Study Limitations

The exclusion of children who died during the period under study is a major limitation to this study as it restricted the study from fully assessing the mortality associated with anemia-related malaria during the study. In addition, limited information exists for transfusion guidelines and practices in this hospital, and guidelines used for diagnosing anemia in this study were not documented; hence, the need for a knowledge, attitude, and practices of current international transfusion guidelines among doctors in the hospital. Also, information on outcome of transfusion such as adverse reaction was not provided aside that the patient was successfully treated and discharged. Finally, retrieved data did not show whether transfusion was done more than once.

Conclusion

This study showed that majority of children that were admitted in the children's ward of the Effia Nkwanta Regional Hospital and received blood transfusions had malaria infection. Although the choice of blood transfusions in children in relation to the level of anemia in this study was within standard international practices, further studies are required to evaluate international best practices among physicians in the hospital for optimum transfusion management as well as the requirement for blood transfusion in anemic children in the region.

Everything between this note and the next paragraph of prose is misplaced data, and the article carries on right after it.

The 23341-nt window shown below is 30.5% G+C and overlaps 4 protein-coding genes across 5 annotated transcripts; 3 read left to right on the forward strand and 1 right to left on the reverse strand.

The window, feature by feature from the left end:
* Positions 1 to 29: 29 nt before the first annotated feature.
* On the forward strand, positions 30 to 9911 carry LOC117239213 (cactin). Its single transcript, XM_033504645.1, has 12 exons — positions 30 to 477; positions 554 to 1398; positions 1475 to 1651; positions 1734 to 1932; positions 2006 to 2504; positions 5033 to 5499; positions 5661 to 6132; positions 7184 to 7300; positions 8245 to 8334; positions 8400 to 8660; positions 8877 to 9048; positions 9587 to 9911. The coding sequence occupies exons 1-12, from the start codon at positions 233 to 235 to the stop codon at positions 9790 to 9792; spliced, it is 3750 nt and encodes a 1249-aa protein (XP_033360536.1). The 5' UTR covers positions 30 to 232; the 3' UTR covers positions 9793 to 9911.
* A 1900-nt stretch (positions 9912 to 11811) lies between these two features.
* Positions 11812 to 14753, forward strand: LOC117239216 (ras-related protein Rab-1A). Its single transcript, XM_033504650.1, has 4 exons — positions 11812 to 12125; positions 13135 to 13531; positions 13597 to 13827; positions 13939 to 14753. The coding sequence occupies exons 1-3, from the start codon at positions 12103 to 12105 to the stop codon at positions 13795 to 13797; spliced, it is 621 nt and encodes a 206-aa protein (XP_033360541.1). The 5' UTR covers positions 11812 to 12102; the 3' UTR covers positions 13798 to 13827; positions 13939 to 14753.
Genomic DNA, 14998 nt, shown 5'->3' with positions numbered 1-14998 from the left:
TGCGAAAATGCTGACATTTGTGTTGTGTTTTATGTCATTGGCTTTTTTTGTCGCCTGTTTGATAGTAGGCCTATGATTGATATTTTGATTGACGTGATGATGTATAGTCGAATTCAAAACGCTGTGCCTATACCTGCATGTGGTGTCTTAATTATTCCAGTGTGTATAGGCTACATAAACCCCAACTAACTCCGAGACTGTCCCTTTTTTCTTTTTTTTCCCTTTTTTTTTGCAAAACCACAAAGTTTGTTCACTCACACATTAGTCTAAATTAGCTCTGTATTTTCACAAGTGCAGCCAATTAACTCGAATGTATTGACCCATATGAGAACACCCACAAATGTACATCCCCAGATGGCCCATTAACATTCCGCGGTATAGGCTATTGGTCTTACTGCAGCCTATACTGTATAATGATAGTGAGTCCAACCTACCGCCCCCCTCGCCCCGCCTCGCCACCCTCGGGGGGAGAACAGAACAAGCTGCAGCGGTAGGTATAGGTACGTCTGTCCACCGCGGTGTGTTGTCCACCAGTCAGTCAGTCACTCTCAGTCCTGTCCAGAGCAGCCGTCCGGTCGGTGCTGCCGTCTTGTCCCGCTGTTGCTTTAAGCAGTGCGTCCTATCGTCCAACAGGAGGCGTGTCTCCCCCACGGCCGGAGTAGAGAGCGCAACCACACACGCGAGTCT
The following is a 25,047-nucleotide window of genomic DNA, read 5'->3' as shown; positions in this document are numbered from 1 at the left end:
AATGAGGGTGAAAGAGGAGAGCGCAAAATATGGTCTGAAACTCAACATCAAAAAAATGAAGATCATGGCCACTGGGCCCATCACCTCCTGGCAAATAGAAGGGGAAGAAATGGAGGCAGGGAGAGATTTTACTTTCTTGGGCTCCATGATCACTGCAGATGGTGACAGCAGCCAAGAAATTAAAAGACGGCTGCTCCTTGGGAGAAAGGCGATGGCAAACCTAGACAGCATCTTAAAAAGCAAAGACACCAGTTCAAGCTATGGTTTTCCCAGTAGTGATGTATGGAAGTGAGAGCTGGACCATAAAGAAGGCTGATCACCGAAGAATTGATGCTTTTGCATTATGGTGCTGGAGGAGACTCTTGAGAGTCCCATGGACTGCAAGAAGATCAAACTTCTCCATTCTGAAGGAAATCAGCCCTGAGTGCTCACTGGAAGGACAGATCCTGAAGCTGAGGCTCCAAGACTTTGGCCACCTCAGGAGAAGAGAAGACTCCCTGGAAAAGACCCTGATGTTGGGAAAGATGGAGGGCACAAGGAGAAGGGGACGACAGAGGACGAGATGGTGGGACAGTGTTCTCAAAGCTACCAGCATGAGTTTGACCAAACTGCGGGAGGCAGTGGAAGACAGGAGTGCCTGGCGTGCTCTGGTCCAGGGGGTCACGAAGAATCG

• 1.

    Lacritz EM, Campbell CC, Ruebush TK, Hightower AW, Wakube W, Steketee RW, Were JBO, 1992. Effect of blood transfusion on survival among children in a Kenyan hospital. Lancet 340: 524528.

    • Search Google Scholar
    • Export Citation
  • 2.

    Tagny CT, Mbanya D, Tapko JB, Lefrère JJ, 2008. Blood safety in sub-Saharan Africa: a multi-factorial problem. Transfusion 48: 12561261.

  • 3.

    Pruett CR, Vermeulen M, Zacharias P, Ingram C, Tagny CT, Bloch EM, 2015. The use of rapid diagnostic tests for transfusion infectious screening in Africa: a literature review. Transfus Med Rev 29: 3544.

    • Search Google Scholar
    • Export Citation
  • 4.

    Fleming AF, 1997. HIV and blood transfusion in sub-Saharan Africa. Transfus Sci 18: 167179.

  • 5.

    World Health Organization (Africa), 2015. Sickle Cell Disease Prevention and Control. Available at: http://www.afro.who.int/en/ghana/ghana-publications/1775-sickle-cell-disease.html. Accessed August 19, 2015.

    • Search Google Scholar
    • Export Citation
  • 6.

    Sarpong N, Owusu-Dabo E, Kreuels B, Fobil JN, Segbaya S, Amoyaw F, Hahn A, Kruppa T, May J, 2015. Prevalence of malaria parasitaemia in school children from two districts of Ghana earmarked for indoor residual spraying: a cross-sectional study. Malar J 14: 260.

    • Search Google Scholar
    • Export Citation
  • 7.

    UNICEF Ghana, 2007. Malaria. UNICEF Ghana Fact Sheet. Available at: http://www.unicef.org/wcaro/WCARO_Ghana_Factsheet_malaria.pdf. Accessed August 19, 2015.